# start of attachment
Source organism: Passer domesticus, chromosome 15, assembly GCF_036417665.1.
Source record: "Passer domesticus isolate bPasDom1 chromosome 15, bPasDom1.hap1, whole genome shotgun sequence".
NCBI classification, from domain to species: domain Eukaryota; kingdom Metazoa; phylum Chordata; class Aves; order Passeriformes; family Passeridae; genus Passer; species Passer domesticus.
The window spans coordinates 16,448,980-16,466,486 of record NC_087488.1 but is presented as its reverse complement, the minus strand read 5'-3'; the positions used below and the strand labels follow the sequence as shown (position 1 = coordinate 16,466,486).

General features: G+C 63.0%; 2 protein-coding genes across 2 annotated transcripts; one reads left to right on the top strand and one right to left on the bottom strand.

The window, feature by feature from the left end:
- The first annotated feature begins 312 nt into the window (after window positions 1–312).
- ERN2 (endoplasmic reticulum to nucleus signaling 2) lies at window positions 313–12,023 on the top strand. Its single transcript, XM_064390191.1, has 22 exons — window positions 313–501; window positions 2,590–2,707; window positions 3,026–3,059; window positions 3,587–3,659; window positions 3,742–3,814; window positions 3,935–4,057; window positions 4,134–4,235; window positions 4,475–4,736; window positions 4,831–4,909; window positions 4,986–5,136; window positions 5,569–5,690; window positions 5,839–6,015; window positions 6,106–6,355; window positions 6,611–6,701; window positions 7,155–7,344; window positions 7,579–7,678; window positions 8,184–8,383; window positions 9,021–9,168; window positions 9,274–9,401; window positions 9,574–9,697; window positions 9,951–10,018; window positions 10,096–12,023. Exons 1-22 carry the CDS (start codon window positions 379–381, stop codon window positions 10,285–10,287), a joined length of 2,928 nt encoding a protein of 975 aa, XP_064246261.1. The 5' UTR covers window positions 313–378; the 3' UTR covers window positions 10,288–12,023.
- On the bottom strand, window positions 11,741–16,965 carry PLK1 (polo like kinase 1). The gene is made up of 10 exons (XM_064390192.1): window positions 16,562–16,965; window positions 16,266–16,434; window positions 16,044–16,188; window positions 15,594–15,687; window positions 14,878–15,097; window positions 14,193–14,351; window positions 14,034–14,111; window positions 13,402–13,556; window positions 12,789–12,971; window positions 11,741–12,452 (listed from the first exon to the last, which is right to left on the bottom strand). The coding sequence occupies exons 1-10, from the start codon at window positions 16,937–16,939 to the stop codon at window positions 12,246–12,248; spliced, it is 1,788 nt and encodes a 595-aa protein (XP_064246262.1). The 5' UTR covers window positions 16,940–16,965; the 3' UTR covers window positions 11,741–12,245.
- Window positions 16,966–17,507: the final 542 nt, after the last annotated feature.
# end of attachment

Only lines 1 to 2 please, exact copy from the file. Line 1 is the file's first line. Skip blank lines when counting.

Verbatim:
Source organism: Passer domesticus, chromosome 15, assembly GCF_036417665.1.
Source record: "Passer domesticus isolate bPasDom1 chromosome 15, bPasDom1.hap1, whole genome shotgun sequence".